Atheist Ireland to register with Standards in Public Office Commission (SIPO)

Atheist Ireland will register this year with the Standards in Public Office Commission.

The Standards in Public Office Commission is an independent body established in December 2001 by the Standards in Public Office Act 2001. It has six members and is chaired by a former Judge of the High Court. It has supervisory roles under three separate pieces of legislation. Its functions include supervising the disclosure of political interests, donations and expenditure.

The SIPO guidelines state that any behaviour has a political purpose if it seeks (directly or indirectly) to present the policies of your own organisation, or comment on the policies of another organisation, or seek any particular outcome in relation to a policy or policies or functions of the Government or any public authority, or to otherwise seek to influence the outcome of an election or a referendum or a campaign.

SIPO has informed us that virtually all our activities are deemed to be political. It is obvious that our Campaign to separate Church and State is political but we have also been informed that our Campaign for a secular education system is also deemed to be political. In addition campaigning to amend the Constitutional reference to Blasphemy and campaigning to amend the Constitution in relation to religious oaths are all deemed to be political.

Atheist Ireland will register as a Third Party (the other two categories being a political party or an election candidate). A Third Party means any individual or group, other than a registered political party or election candidate, who or which accepts, in a particular calendar year, a donation for political purposes exceeding the value of €100.

The Third Party Guidelines are as follows. Political purposes means any of the following purposes, namely:

1. to promote or oppose, directly or indirectly, the interests of a political party, a political group, a member of either House of the Oireachtas or a representative in the European Parliament, or

2. to present, directly or indirectly, the policies or a particular policy of a political party, a political group, a member of either House of the Oireachtas, a representative in the European Parliament or a third party, or

3. to present, directly or indirectly, the comments of a political party, a political group, a member of either House of the Oireachtas, a representative in the European Parliament or a third party with regard to the policy or policies of another political party, political group, member of either House of the Oireachtas, representative in the European Parliament, third party or candidate at an election or referendum or otherwise, or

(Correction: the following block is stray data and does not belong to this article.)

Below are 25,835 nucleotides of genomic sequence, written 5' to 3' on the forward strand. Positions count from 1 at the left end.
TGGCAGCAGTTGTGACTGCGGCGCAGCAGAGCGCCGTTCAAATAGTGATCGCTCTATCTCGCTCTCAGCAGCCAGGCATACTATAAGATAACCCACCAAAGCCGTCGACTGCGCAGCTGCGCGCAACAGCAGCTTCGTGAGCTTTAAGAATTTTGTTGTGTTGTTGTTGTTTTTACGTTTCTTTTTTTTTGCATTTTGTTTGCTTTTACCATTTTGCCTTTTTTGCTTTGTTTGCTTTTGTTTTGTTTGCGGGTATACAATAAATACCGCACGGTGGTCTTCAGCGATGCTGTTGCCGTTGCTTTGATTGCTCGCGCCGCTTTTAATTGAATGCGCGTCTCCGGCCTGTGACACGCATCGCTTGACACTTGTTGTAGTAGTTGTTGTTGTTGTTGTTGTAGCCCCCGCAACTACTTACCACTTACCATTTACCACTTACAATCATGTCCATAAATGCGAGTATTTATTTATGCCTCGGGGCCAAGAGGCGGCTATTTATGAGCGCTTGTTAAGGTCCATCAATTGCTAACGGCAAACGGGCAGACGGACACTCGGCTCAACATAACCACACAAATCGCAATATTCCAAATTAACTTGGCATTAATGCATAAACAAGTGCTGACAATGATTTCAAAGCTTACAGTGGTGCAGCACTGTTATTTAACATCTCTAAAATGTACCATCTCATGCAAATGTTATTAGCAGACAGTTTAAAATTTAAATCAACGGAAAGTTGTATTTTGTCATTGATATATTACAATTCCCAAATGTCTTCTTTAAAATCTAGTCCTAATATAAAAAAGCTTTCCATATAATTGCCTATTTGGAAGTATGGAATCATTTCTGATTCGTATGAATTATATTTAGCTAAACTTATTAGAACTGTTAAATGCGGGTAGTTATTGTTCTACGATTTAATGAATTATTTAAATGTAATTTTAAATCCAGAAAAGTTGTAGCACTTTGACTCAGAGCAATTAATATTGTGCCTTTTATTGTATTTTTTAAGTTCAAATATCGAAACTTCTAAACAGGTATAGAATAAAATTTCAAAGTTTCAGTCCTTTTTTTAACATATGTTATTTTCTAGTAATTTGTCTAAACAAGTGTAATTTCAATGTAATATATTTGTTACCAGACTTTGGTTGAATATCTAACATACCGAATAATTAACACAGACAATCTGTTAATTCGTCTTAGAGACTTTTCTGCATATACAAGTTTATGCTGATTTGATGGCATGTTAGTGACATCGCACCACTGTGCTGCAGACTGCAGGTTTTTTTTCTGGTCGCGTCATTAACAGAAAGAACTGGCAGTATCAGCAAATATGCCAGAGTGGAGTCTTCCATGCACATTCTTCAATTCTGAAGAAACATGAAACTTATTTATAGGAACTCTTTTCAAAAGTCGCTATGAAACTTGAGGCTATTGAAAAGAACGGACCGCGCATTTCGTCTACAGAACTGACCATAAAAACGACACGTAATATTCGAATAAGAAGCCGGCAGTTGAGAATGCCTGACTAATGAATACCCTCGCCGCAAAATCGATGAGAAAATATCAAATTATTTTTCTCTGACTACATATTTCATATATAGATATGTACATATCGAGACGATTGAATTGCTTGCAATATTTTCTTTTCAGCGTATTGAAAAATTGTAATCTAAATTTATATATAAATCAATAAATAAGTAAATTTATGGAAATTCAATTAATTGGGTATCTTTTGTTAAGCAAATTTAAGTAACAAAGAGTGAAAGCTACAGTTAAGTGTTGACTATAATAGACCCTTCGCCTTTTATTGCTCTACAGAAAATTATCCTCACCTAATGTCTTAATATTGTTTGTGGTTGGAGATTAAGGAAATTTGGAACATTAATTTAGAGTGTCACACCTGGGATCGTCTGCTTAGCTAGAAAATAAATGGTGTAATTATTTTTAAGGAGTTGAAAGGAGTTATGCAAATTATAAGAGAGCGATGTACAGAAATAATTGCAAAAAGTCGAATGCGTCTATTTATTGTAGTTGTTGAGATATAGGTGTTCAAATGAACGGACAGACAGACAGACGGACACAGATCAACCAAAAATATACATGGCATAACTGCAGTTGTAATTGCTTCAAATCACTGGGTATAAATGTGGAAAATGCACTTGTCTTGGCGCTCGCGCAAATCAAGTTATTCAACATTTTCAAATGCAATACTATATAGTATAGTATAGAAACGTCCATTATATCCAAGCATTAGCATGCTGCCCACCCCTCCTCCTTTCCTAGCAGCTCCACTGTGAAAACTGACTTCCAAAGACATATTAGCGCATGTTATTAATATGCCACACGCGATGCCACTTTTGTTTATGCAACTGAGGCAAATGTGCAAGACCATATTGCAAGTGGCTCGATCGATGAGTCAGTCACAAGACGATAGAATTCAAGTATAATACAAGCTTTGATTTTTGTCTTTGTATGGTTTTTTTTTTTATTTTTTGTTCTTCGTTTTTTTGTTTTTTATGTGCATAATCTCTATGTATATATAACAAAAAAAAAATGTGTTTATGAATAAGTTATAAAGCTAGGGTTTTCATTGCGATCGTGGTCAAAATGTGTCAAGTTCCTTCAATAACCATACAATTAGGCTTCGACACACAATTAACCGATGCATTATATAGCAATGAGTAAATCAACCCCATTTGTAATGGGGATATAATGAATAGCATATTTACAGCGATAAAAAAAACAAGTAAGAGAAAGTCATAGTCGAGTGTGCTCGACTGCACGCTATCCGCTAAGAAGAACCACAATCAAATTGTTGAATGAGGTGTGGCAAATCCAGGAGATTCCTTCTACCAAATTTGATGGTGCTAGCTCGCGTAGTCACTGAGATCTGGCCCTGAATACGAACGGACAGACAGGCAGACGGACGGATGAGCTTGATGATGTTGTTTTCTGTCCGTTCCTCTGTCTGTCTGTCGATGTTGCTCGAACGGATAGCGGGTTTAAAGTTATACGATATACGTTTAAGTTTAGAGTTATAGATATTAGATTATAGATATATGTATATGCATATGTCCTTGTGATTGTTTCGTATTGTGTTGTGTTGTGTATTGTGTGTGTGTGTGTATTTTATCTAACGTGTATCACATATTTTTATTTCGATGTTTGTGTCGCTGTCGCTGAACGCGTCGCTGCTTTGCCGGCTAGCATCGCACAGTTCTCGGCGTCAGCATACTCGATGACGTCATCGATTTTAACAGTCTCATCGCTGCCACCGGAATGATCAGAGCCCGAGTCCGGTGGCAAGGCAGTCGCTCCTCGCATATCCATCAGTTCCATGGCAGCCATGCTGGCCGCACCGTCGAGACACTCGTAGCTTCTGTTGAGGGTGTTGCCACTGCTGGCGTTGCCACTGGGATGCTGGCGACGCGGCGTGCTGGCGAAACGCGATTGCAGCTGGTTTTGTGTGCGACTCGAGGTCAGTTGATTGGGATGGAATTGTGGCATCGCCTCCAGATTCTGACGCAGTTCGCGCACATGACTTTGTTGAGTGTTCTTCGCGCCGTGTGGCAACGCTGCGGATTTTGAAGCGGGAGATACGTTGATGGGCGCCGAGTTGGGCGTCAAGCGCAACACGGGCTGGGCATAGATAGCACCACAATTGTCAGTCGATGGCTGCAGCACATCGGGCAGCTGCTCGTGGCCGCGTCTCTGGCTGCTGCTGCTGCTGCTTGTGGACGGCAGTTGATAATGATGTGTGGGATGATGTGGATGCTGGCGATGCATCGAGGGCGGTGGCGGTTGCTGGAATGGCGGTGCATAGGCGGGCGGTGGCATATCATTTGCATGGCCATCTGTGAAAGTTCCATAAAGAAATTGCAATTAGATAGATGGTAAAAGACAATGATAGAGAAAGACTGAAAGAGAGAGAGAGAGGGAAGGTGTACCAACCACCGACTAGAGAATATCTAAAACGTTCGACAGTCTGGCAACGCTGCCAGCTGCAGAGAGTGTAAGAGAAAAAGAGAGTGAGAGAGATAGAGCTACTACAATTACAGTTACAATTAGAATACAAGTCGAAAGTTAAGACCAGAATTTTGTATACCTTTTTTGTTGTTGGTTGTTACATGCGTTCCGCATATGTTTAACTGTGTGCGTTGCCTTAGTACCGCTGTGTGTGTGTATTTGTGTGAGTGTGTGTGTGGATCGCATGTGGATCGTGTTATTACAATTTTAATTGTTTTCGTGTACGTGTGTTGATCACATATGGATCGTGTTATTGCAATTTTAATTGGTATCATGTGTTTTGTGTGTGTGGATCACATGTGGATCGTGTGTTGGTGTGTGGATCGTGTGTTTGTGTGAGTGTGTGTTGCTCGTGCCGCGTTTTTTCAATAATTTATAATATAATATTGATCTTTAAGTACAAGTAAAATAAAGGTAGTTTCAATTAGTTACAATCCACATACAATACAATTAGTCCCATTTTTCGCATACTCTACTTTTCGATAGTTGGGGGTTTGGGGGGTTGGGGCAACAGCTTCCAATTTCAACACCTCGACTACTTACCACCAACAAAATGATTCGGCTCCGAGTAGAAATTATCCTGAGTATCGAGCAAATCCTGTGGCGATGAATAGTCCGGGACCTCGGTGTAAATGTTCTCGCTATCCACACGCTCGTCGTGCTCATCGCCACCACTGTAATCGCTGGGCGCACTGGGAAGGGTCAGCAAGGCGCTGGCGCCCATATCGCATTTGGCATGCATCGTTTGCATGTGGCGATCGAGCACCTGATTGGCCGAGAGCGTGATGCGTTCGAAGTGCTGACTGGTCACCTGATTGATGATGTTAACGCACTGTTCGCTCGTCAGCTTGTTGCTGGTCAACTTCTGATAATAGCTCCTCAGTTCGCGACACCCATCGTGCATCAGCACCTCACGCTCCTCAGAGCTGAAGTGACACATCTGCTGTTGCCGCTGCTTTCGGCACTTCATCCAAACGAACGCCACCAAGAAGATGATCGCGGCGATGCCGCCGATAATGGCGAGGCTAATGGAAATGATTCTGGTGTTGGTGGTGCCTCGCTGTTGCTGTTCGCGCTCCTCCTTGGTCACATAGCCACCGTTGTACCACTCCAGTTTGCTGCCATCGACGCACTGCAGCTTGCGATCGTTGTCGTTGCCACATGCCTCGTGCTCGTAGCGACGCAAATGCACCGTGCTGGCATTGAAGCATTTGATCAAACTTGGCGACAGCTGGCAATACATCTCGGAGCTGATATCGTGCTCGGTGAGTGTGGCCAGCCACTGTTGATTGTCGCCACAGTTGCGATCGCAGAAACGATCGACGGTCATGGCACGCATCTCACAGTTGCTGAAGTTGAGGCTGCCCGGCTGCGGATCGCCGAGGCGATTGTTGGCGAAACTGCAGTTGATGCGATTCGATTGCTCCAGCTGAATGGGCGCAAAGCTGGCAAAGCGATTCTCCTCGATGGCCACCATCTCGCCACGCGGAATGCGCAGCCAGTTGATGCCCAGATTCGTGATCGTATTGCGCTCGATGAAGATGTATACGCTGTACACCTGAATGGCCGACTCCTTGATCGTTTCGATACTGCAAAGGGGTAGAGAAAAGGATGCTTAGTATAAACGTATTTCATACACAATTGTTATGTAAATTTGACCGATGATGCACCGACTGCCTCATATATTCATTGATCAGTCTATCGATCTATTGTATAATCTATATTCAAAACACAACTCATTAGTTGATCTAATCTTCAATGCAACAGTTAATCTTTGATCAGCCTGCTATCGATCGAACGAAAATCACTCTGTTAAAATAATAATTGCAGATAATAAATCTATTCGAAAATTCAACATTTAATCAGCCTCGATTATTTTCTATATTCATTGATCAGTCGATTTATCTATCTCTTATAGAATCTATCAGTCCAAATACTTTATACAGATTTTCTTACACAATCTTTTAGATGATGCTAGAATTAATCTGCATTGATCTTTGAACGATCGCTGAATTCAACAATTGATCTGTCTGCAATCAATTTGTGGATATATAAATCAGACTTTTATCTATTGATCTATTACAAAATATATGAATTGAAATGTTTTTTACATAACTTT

4. to promote or oppose, directly or indirectly, the interests of a third party in connection with the conduct or management of any campaign conducted with a view to promoting or procuring a particular outcome in relation to a policy or policies or functions of the Government or any public authority;

5. to promote or oppose, directly or indirectly, the election of a candidate at a Dáil, Seanad, Presidential or European election or to solicit votes for or against a candidate or to present the policies or a particular policy of a candidate or the views of a candidate on any matter connected with the election or the comments of a candidate with regard to the policy or policies of a political party or a political group or of another candidate at the election or otherwise;

6. otherwise to seek to influence the outcome of the election or a referendum or a campaign.

Complying with the requirements of the Office of the Standards in Public Office Commission will not be too onerous for us and we accept that the vast majority of our work is of a political nature. We will comply with all the relevant legislation in this area and look forward to working with the Standards in Public Office Commission to ensure that all our donations are open to public scrutiny.

Jane Donnelly

1 Comment

  1. Avatar
    Rafiq Mahmood January 26, 2015

    This is, presumably, all fine and dandy. Will the Catholic Church and other religious organisations also be required to register?